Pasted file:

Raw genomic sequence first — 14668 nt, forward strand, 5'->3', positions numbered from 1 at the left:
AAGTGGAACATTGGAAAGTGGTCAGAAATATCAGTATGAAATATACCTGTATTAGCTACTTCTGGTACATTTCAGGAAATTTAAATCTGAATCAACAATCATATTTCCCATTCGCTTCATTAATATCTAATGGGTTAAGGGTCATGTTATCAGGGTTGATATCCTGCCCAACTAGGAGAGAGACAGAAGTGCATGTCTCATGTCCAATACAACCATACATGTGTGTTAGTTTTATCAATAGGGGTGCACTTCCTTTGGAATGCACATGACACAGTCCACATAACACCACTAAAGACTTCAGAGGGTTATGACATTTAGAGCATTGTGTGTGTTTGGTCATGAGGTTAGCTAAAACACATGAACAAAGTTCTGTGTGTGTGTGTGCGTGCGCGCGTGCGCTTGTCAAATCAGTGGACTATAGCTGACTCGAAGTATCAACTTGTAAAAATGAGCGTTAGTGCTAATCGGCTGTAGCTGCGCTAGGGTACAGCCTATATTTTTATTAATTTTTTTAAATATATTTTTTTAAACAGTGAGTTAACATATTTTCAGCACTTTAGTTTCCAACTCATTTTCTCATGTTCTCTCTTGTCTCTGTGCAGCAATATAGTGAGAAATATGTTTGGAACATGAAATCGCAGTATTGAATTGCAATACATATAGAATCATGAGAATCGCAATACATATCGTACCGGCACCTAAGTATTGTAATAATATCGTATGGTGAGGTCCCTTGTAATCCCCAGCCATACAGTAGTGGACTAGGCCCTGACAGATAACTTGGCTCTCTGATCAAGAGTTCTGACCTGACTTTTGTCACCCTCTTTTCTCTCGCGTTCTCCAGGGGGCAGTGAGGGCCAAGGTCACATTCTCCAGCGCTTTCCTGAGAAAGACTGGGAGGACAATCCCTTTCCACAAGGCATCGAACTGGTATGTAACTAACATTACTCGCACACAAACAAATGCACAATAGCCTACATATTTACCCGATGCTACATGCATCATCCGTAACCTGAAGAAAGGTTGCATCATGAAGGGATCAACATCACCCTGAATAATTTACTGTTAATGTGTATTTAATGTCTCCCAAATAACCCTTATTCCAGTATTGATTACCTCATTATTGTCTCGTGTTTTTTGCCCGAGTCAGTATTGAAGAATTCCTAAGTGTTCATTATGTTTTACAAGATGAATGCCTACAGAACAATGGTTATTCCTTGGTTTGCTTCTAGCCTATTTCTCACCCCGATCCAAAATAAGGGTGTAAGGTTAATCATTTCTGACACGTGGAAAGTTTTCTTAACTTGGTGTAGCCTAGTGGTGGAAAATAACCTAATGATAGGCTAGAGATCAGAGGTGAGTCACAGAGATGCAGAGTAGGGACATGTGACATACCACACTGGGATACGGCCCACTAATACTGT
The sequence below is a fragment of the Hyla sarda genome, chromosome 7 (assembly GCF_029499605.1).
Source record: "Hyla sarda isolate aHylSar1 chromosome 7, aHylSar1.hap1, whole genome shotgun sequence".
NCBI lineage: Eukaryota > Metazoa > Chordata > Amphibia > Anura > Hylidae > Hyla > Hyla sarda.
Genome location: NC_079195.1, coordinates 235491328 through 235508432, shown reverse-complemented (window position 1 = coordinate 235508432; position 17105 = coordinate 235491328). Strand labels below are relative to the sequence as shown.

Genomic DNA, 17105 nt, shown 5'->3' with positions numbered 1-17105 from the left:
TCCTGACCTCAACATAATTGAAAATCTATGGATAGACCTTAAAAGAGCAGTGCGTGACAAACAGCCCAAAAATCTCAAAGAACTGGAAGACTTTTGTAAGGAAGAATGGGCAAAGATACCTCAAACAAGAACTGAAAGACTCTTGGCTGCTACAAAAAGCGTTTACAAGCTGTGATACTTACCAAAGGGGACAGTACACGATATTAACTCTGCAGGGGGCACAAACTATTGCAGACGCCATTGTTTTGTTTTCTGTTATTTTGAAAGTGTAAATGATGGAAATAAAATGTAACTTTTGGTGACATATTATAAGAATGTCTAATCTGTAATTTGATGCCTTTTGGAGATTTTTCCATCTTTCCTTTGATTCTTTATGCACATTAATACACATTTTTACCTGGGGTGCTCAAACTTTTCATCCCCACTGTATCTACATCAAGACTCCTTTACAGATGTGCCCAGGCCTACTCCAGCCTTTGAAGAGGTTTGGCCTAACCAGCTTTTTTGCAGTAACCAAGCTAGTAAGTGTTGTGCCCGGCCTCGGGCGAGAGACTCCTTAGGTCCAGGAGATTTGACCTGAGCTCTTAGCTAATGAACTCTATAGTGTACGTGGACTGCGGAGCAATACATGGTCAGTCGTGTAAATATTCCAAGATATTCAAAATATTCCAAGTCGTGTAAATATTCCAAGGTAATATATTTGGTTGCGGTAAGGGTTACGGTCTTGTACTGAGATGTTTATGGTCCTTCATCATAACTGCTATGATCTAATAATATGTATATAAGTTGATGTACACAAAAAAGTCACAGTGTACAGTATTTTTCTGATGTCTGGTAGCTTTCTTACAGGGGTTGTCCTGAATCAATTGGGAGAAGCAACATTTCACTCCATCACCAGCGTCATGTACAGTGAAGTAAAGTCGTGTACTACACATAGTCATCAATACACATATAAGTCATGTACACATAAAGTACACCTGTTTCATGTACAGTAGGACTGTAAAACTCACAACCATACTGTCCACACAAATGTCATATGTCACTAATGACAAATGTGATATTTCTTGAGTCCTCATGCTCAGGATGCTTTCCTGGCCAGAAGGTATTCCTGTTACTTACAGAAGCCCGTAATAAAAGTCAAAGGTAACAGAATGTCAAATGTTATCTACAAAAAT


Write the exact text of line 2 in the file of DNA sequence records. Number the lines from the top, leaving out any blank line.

AAGTGGAACATTGGAAAGTGGTCAGAAATATCAGTATGAAATATACCTGTATTAGCTACTTCTGGTACATTTCAGGAAATTTAAATCTGAATCAACAATCATATTTCCCATTCGCTTCATTAATATCTAATGGGTTAAGGGTCATGTTATCAGGGTTGATATCCTGCCCAACTAGGAGAGAGACAGAAGTGCATGTCTCATGTCCAATACAACCATACATGTGTGTTAGTTTTATCAATAGGGGTGCACTTCCTTTGGAATGCACATGACACAGTCCACATAACACCACTAAAGACTTCAGAGGGTTATGACATTTAGAGCATTGTGTGTGTTTGGTCATGAGGTTAGCTAAAACACATGAACAAAGTTCTGTGTGTGTGTGTGCGTGCGCGCGTGCGCTTGTCAAATCAGTGGACTATAGCTGACTCGAAGTATCAACTTGTAAAAATGAGCGTTAGTGCTAATCGGCTGTAGCTGCGCTAGGGTACAGCCTATATTTTTATTAATTTTTTTAAATATATTTTTTTAAACAGTGAGTTAACATATTTTCAGCACTTTAGTTTCCAACTCATTTTCTCATGTTCTCTCTTGTCTCTGTGCAGCAATATAGTGAGAAATATGTTTGGAACATGAAATCGCAGTATTGAATTGCAATACATATAGAATCATGAGAATCGCAATACATATCGTACCGGCACCTAAGTATTGTAATAATATCGTATGGTGAGGTCCCTTGTAATCCCCAGCCATACAGTAGTGGACTAGGCCCTGACAGATAACTTGGCTCTCTGATCAAGAGTTCTGACCTGACTTTTGTCACCCTCTTTTCTCTCGCGTTCTCCAGGGGGCAGTGAGGGCCAAGGTCACATTCTCCAGCGCTTTCCTGAGAAAGACTGGGAGGACAATCCCTTTCCACAAGGCATCGAACTGGTATGTAACTAACATTACTCGCACACAAACAAATGCACAATAGCCTACATATTTACCCGATGCTACATGCATCATCCGTAACCTGAAGAAAGGTTGCATCATGAAGGGATCAACATCACCCTGAATAATTTACTGTTAATGTGTATTTAATGTCTCCCAAATAACCCTTATTCCAGTATTGATTACCTCATTATTGTCTCGTGTTTTTTGCCCGAGTCAGTATTGAAGAATTCCTAAGTGTTCATTATGTTTTACAAGATGAATGCCTACAGAACAATGGTTATTCCTTGGTTTGCTTCTAGCCTATTTCTCACCCCGATCCAAAATAAGGGTGTAAGGTTAATCATTTCTGACACGTGGAAAGTTTTCTTAACTTGGTGTAGCCTAGTGGTGGAAAATAACCTAATGATAGGCTAGAGATCAGAGGTGAGTCACAGAGATGCAGAGTAGGGACATGTGACATACCACACTGGGATACGGCCCACTAATACTGT